Scientists decrypt ‘mechanical code’ of DNA

Durham University

DNA code

Our highly-rated Department of Biosciences has helped to decipher the mechanical code of DNA.

Working with Johns Hopkins University, Barcelona Institute of Science and Technology and the University of Barcelona, the research reveals new ways in which nature encodes biological information in DNA sequence.

The ‘mechanical code’

The researchers used a next-generation DNA-sequencing-based technology called loop-seq, which they’ve developed, to show that the local sequence of bases along a region of DNA determines the local bendability of DNA.

Via a large number of measurements, coupled with computational analysis and machine learning, they determined the mechanical code – the mapping between local sequence and the local deformability of DNA.

Their discovery could help in the treatment of cancer.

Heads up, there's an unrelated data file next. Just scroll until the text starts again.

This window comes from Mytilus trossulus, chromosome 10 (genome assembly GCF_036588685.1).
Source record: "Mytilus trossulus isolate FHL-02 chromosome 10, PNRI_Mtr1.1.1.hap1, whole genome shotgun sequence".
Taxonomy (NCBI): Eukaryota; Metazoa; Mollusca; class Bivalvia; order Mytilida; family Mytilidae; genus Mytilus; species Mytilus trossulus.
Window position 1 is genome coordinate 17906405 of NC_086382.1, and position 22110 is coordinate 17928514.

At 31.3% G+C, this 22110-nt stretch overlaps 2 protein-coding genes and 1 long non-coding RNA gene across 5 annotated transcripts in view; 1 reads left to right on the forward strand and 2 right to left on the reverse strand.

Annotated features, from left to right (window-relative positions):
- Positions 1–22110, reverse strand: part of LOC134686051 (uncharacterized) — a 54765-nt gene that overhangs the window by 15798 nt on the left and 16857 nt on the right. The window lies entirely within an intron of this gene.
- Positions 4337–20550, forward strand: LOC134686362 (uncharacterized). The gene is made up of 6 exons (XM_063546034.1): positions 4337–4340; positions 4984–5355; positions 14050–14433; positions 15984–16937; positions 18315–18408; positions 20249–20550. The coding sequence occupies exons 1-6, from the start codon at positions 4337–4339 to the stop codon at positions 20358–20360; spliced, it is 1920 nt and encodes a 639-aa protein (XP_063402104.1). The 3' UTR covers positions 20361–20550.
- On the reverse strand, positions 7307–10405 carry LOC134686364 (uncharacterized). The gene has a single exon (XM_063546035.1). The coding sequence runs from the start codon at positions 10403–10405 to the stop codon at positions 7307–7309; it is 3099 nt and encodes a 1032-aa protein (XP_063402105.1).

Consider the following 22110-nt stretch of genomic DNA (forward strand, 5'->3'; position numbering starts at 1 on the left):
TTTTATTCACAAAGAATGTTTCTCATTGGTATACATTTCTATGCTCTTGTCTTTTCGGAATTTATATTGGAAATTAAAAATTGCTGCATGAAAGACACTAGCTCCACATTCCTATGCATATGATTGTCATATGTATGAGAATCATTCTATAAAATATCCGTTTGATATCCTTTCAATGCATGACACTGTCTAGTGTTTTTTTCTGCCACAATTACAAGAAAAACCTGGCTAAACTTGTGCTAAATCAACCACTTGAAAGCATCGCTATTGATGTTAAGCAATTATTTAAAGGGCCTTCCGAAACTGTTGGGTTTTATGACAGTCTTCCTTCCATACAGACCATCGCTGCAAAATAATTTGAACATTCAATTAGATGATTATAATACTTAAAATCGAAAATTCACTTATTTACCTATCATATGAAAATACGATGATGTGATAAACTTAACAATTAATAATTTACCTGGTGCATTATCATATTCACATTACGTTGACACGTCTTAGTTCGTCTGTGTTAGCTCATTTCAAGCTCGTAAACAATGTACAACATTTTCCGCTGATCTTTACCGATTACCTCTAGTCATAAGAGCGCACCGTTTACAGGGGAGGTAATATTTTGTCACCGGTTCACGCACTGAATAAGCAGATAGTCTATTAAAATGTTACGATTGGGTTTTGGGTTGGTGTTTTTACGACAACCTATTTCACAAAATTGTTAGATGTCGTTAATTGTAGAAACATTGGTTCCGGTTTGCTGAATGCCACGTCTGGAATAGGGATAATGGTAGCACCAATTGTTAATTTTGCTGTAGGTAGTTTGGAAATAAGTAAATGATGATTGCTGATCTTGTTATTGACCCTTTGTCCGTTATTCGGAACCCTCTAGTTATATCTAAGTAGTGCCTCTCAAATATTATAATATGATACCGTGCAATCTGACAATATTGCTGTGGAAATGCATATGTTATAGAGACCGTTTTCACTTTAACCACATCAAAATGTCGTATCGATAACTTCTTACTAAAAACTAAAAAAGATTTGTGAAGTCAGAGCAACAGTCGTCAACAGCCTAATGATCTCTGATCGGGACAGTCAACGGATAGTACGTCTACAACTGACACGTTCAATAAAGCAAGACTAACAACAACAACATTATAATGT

DNA is a book containing instructions that cells need to survive. It is a special kind of book where the ability to turn or fold a page depend on the words written on the page.

This is because in the book of DNA, those words somehow also control the mechanical properties of the paper.

It is well known that reading, copying, packaging, and repairing the genetic information stored in the sequence of bases (the As, Ts, Gs, and Cs) along DNA routinely involves processes that require local mechanical deformations of DNA.

A novel direction for cancer treatment

The researchers found that the mechanical code of DNA can be modified by ‘methylation’, which is a known chemical modification that DNA bases are routinely subject to at various stages in an organism’s development.

Abberant methylation has been linked to several cancers.

The discovery that methylation alters the mechanical code presents the possibility that biological development programmes, or diseases such as cancer, could be achieving a part of their effects on cells by altering the information encoded via the mechanical code.

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